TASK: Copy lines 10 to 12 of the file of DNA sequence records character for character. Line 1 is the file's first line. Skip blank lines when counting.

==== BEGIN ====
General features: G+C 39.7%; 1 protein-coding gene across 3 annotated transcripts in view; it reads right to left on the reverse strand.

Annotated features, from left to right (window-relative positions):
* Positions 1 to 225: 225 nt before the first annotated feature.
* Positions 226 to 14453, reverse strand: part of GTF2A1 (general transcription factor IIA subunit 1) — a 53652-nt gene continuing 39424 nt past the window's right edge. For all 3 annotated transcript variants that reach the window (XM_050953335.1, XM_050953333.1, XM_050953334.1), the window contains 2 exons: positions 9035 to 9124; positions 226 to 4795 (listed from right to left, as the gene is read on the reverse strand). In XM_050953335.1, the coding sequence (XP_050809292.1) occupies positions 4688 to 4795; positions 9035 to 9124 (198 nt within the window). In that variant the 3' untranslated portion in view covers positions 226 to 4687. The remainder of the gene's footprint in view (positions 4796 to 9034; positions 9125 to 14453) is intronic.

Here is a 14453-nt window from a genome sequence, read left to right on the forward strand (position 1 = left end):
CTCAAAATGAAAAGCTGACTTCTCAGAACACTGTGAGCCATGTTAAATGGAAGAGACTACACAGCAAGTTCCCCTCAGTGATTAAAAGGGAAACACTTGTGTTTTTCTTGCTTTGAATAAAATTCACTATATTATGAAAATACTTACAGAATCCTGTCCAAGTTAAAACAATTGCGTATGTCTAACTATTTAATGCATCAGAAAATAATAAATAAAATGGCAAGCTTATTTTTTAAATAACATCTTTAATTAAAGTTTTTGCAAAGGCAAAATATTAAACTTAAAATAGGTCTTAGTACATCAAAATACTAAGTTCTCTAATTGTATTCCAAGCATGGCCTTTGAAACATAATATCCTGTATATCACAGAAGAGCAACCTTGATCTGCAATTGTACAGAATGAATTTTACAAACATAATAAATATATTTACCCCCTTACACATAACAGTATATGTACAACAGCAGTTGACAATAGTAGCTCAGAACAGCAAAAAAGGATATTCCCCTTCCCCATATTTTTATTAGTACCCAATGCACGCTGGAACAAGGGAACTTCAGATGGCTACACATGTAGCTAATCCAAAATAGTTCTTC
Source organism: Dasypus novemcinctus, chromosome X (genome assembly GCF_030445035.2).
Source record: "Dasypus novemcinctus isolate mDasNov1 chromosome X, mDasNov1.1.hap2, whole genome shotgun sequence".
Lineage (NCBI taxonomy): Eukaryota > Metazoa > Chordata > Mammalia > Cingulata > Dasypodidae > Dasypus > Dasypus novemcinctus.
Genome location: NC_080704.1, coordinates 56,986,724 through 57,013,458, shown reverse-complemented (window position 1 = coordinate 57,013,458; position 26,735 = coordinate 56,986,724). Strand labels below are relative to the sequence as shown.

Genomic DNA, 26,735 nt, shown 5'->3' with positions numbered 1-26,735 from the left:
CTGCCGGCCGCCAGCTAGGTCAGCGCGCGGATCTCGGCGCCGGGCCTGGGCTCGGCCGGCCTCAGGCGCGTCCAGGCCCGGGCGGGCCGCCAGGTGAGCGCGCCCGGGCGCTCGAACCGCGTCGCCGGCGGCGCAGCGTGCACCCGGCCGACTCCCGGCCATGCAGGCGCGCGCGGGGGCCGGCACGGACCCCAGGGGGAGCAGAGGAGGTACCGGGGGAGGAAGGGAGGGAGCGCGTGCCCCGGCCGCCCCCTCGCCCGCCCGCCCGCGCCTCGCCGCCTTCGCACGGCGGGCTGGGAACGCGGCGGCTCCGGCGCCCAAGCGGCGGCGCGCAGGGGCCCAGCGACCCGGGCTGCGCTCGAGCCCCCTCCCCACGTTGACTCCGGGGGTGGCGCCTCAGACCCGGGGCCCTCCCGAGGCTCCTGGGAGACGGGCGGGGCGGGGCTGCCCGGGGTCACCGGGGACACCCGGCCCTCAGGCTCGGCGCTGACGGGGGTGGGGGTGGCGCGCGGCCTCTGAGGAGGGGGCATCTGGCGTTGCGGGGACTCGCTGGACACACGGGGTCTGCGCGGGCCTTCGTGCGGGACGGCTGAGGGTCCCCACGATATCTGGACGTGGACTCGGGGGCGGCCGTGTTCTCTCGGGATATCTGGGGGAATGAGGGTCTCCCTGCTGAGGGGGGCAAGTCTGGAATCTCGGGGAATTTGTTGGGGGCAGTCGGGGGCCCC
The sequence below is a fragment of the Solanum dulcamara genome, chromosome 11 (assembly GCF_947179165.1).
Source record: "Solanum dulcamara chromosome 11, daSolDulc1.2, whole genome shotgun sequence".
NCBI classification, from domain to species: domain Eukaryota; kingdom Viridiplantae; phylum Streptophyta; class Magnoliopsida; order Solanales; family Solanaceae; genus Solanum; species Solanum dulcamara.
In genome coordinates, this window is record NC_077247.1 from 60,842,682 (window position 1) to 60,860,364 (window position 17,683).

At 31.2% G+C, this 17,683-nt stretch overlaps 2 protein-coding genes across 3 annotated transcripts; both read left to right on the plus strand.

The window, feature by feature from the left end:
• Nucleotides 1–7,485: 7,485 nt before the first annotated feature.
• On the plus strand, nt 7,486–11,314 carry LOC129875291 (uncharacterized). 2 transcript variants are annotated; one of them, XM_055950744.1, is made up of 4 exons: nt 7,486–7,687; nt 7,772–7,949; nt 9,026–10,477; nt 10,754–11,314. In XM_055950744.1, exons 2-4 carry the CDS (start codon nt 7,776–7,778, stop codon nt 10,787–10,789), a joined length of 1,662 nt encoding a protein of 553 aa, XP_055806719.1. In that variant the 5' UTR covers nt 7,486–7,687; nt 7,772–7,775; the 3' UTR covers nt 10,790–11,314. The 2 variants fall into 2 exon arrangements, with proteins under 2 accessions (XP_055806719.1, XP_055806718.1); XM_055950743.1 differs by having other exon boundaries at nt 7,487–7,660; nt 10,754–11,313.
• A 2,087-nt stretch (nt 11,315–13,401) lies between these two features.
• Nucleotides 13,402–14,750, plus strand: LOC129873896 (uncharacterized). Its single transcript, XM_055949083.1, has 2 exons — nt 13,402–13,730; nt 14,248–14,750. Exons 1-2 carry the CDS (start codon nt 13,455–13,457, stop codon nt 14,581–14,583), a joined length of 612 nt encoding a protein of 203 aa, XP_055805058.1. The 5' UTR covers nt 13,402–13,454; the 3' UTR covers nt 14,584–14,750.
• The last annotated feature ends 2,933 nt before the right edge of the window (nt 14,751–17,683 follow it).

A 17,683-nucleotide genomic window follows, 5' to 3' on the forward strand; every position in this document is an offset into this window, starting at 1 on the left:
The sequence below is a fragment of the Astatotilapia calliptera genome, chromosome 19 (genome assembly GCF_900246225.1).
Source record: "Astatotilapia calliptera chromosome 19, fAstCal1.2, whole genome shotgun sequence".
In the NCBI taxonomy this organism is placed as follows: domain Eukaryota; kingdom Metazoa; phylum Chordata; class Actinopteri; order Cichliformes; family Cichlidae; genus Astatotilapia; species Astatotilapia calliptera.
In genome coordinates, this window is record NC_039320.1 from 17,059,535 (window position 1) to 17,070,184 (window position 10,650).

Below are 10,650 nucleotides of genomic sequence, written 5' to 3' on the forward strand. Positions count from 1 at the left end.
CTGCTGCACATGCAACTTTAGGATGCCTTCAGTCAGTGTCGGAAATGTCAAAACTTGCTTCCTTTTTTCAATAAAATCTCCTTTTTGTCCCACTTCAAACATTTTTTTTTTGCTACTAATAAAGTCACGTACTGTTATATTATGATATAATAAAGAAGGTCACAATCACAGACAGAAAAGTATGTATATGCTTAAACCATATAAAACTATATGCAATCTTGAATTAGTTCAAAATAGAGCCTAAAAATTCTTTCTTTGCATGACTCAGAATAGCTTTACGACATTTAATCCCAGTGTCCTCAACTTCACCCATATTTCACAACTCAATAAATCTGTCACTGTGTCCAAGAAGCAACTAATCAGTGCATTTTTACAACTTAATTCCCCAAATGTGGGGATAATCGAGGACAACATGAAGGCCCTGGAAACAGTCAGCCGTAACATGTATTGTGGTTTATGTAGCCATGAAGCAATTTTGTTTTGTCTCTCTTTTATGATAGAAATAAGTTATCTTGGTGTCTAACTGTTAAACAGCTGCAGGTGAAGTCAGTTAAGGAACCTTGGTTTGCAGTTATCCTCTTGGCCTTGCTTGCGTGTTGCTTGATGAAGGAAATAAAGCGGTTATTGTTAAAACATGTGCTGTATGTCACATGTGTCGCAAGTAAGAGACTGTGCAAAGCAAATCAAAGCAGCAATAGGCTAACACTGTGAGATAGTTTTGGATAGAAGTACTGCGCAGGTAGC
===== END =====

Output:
Genome location: NC_080704.1, coordinates 56,986,724 through 57,013,458, shown reverse-complemented (window position 1 = coordinate 57,013,458; position 26,735 = coordinate 56,986,724). Strand labels below are relative to the sequence as shown.

Genomic DNA, 26,735 nt, shown 5'->3' with positions numbered 1-26,735 from the left:
CTGCCGGCCGCCAGCTAGGTCAGCGCGCGGATCTCGGCGCCGGGCCTGGGCTCGGCCGGCCTCAGGCGCGTCCAGGCCCGGGCGGGCCGCCAGGTGAGCGCGCCCGGGCGCTCGAACCGCGTCGCCGGCGGCGCAGCGTGCACCCGGCCGACTCCCGGCCATGCAGGCGCGCGCGGGGGCCGGCACGGACCCCAGGGGGAGCAGAGGAGGTACCGGGGGAGGAAGGGAGGGAGCGCGTGCCCCGGCCGCCCCCTCGCCCGCCCGCCCGCGCCTCGCCGCCTTCGCACGGCGGGCTGGGAACGCGGCGGCTCCGGCGCCCAAGCGGCGGCGCGCAGGGGCCCAGCGACCCGGGCTGCGCTCGAGCCCCCTCCCCACGTTGACTCCGGGGGTGGCGCCTCAGACCCGGGGCCCTCCCGAGGCTCCTGGGAGACGGGCGGGGCGGGGCTGCCCGGGGTCACCGGGGACACCCGGCCCTCAGGCTCGGCGCTGACGGGGGTGGGGGTGGCGCGCGGCCTCTGAGGAGGGGGCATCTGGCGTTGCGGGGACTCGCTGGACACACGGGGTCTGCGCGGGCCTTCGTGCGGGACGGCTGAGGGTCCCCACGATATCTGGACGTGGACTCGGGGGCGGCCGTGTTCTCTCGGGATATCTGGGGGAATGAGGGTCTCCCTGCTGAGGGGGGCAAGTCTGGAATCTCGGGGAATTTGTTGGGGGCAGTCGGGGGCCCC